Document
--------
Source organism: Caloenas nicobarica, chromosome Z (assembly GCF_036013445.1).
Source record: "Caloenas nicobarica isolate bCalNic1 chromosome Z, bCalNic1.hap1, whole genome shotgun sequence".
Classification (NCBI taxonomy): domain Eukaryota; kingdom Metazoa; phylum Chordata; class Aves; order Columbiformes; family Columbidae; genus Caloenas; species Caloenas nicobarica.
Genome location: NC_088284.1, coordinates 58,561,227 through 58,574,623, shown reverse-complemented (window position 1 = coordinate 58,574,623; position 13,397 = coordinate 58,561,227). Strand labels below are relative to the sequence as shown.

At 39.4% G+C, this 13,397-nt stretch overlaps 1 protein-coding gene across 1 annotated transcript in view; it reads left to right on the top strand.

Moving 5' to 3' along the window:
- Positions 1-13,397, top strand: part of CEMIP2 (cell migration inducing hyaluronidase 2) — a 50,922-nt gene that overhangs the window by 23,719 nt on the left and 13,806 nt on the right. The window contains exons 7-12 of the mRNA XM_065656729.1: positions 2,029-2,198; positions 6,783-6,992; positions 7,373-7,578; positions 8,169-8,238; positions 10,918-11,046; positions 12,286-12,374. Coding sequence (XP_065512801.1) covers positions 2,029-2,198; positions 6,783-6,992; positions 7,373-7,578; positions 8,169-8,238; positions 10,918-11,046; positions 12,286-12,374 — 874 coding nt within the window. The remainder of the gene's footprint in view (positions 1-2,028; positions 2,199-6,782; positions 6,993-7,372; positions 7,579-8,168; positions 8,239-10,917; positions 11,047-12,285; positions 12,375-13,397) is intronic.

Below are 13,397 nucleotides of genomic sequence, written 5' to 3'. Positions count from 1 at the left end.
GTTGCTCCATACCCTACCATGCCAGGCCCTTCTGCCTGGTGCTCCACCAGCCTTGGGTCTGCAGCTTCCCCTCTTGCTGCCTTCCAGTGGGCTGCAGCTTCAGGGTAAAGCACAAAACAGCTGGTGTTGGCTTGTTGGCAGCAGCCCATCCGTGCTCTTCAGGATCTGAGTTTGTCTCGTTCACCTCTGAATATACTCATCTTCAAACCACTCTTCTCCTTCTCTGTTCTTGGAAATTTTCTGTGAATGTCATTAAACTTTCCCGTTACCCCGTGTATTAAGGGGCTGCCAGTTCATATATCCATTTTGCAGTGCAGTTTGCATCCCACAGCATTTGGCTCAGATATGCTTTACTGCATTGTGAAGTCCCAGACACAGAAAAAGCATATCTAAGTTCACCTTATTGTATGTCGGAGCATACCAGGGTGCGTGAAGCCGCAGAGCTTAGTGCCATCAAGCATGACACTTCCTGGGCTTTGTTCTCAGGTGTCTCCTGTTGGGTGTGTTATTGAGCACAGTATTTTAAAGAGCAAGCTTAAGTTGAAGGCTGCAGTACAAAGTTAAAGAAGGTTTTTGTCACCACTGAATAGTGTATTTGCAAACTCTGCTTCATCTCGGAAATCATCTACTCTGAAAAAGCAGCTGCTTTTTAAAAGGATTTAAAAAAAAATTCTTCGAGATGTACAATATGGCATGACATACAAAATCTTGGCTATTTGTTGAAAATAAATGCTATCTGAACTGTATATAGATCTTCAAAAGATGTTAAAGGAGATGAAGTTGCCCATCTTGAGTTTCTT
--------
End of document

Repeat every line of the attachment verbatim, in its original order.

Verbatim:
Source organism: Caloenas nicobarica, chromosome Z (assembly GCF_036013445.1).
Source record: "Caloenas nicobarica isolate bCalNic1 chromosome Z, bCalNic1.hap1, whole genome shotgun sequence".
Classification (NCBI taxonomy): domain Eukaryota; kingdom Metazoa; phylum Chordata; class Aves; order Columbiformes; family Columbidae; genus Caloenas; species Caloenas nicobarica.
Genome location: NC_088284.1, coordinates 58,561,227 through 58,574,623, shown reverse-complemented (window position 1 = coordinate 58,574,623; position 13,397 = coordinate 58,561,227). Strand labels below are relative to the sequence as shown.

At 39.4% G+C, this 13,397-nt stretch overlaps 1 protein-coding gene across 1 annotated transcript in view; it reads left to right on the top strand.

Moving 5' to 3' along the window:
- Positions 1-13,397, top strand: part of CEMIP2 (cell migration inducing hyaluronidase 2) — a 50,922-nt gene that overhangs the window by 23,719 nt on the left and 13,806 nt on the right. The window contains exons 7-12 of the mRNA XM_065656729.1: positions 2,029-2,198; positions 6,783-6,992; positions 7,373-7,578; positions 8,169-8,238; positions 10,918-11,046; positions 12,286-12,374. Coding sequence (XP_065512801.1) covers positions 2,029-2,198; positions 6,783-6,992; positions 7,373-7,578; positions 8,169-8,238; positions 10,918-11,046; positions 12,286-12,374 — 874 coding nt within the window. The remainder of the gene's footprint in view (positions 1-2,028; positions 2,199-6,782; positions 6,993-7,372; positions 7,579-8,168; positions 8,239-10,917; positions 11,047-12,285; positions 12,375-13,397) is intronic.

Below are 13,397 nucleotides of genomic sequence, written 5' to 3'. Positions count from 1 at the left end.
GTTGCTCCATACCCTACCATGCCAGGCCCTTCTGCCTGGTGCTCCACCAGCCTTGGGTCTGCAGCTTCCCCTCTTGCTGCCTTCCAGTGGGCTGCAGCTTCAGGGTAAAGCACAAAACAGCTGGTGTTGGCTTGTTGGCAGCAGCCCATCCGTGCTCTTCAGGATCTGAGTTTGTCTCGTTCACCTCTGAATATACTCATCTTCAAACCACTCTTCTCCTTCTCTGTTCTTGGAAATTTTCTGTGAATGTCATTAAACTTTCCCGTTACCCCGTGTATTAAGGGGCTGCCAGTTCATATATCCATTTTGCAGTGCAGTTTGCATCCCACAGCATTTGGCTCAGATATGCTTTACTGCATTGTGAAGTCCCAGACACAGAAAAAGCATATCTAAGTTCACCTTATTGTATGTCGGAGCATACCAGGGTGCGTGAAGCCGCAGAGCTTAGTGCCATCAAGCATGACACTTCCTGGGCTTTGTTCTCAGGTGTCTCCTGTTGGGTGTGTTATTGAGCACAGTATTTTAAAGAGCAAGCTTAAGTTGAAGGCTGCAGTACAAAGTTAAAGAAGGTTTTTGTCACCACTGAATAGTGTATTTGCAAACTCTGCTTCATCTCGGAAATCATCTACTCTGAAAAAGCAGCTGCTTTTTAAAAGGATTTAAAAAAAAATTCTTCGAGATGTACAATATGGCATGACATACAAAATCTTGGCTATTTGTTGAAAATAAATGCTATCTGAACTGTATATAGATCTTCAAAAGATGTTAAAGGAGATGAAGTTGCCCATCTTGAGTTTCTT